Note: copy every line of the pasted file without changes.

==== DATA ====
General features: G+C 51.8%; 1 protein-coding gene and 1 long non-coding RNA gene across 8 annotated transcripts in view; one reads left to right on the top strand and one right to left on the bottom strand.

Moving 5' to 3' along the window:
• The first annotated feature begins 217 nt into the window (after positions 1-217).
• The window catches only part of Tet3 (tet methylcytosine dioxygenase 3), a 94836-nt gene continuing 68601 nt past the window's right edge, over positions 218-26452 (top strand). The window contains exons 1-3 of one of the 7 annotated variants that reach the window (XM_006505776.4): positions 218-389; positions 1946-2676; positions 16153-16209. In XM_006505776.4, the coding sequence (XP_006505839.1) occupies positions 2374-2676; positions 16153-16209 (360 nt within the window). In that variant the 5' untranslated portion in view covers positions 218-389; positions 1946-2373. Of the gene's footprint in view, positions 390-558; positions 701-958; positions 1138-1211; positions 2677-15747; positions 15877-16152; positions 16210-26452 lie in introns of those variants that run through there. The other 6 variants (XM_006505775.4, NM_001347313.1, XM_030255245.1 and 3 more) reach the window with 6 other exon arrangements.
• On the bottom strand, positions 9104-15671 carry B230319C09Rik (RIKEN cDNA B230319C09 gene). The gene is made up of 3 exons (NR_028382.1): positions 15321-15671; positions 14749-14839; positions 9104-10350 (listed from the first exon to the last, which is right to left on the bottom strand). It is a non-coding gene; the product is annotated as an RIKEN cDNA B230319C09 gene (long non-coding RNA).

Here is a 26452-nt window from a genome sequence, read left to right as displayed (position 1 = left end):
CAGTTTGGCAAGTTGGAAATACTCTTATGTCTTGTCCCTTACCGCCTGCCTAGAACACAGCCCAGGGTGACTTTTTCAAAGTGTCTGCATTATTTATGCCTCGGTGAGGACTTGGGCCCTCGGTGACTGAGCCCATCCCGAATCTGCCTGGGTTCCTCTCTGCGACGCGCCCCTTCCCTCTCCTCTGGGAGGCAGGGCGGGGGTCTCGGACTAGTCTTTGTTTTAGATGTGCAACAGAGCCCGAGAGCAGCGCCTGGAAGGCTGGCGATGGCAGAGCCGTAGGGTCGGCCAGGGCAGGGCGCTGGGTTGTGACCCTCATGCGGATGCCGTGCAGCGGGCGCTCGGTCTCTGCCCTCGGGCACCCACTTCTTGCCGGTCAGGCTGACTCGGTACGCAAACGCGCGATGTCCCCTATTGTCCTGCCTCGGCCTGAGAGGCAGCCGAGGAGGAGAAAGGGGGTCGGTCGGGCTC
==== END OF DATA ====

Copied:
General features: G+C 51.8%; 1 protein-coding gene and 1 long non-coding RNA gene across 8 annotated transcripts in view; one reads left to right on the top strand and one right to left on the bottom strand.

Moving 5' to 3' along the window:
• The first annotated feature begins 217 nt into the window (after positions 1-217).
• The window catches only part of Tet3 (tet methylcytosine dioxygenase 3), a 94836-nt gene continuing 68601 nt past the window's right edge, over positions 218-26452 (top strand). The window contains exons 1-3 of one of the 7 annotated variants that reach the window (XM_006505776.4): positions 218-389; positions 1946-2676; positions 16153-16209. In XM_006505776.4, the coding sequence (XP_006505839.1) occupies positions 2374-2676; positions 16153-16209 (360 nt within the window). In that variant the 5' untranslated portion in view covers positions 218-389; positions 1946-2373. Of the gene's footprint in view, positions 390-558; positions 701-958; positions 1138-1211; positions 2677-15747; positions 15877-16152; positions 16210-26452 lie in introns of those variants that run through there. The other 6 variants (XM_006505775.4, NM_001347313.1, XM_030255245.1 and 3 more) reach the window with 6 other exon arrangements.
• On the bottom strand, positions 9104-15671 carry B230319C09Rik (RIKEN cDNA B230319C09 gene). The gene is made up of 3 exons (NR_028382.1): positions 15321-15671; positions 14749-14839; positions 9104-10350 (listed from the first exon to the last, which is right to left on the bottom strand). It is a non-coding gene; the product is annotated as an RIKEN cDNA B230319C09 gene (long non-coding RNA).

Here is a 26452-nt window from a genome sequence, read left to right as displayed (position 1 = left end):
CAGTTTGGCAAGTTGGAAATACTCTTATGTCTTGTCCCTTACCGCCTGCCTAGAACACAGCCCAGGGTGACTTTTTCAAAGTGTCTGCATTATTTATGCCTCGGTGAGGACTTGGGCCCTCGGTGACTGAGCCCATCCCGAATCTGCCTGGGTTCCTCTCTGCGACGCGCCCCTTCCCTCTCCTCTGGGAGGCAGGGCGGGGGTCTCGGACTAGTCTTTGTTTTAGATGTGCAACAGAGCCCGAGAGCAGCGCCTGGAAGGCTGGCGATGGCAGAGCCGTAGGGTCGGCCAGGGCAGGGCGCTGGGTTGTGACCCTCATGCGGATGCCGTGCAGCGGGCGCTCGGTCTCTGCCCTCGGGCACCCACTTCTTGCCGGTCAGGCTGACTCGGTACGCAAACGCGCGATGTCCCCTATTGTCCTGCCTCGGCCTGAGAGGCAGCCGAGGAGGAGAAAGGGGGTCGGTCGGGCTC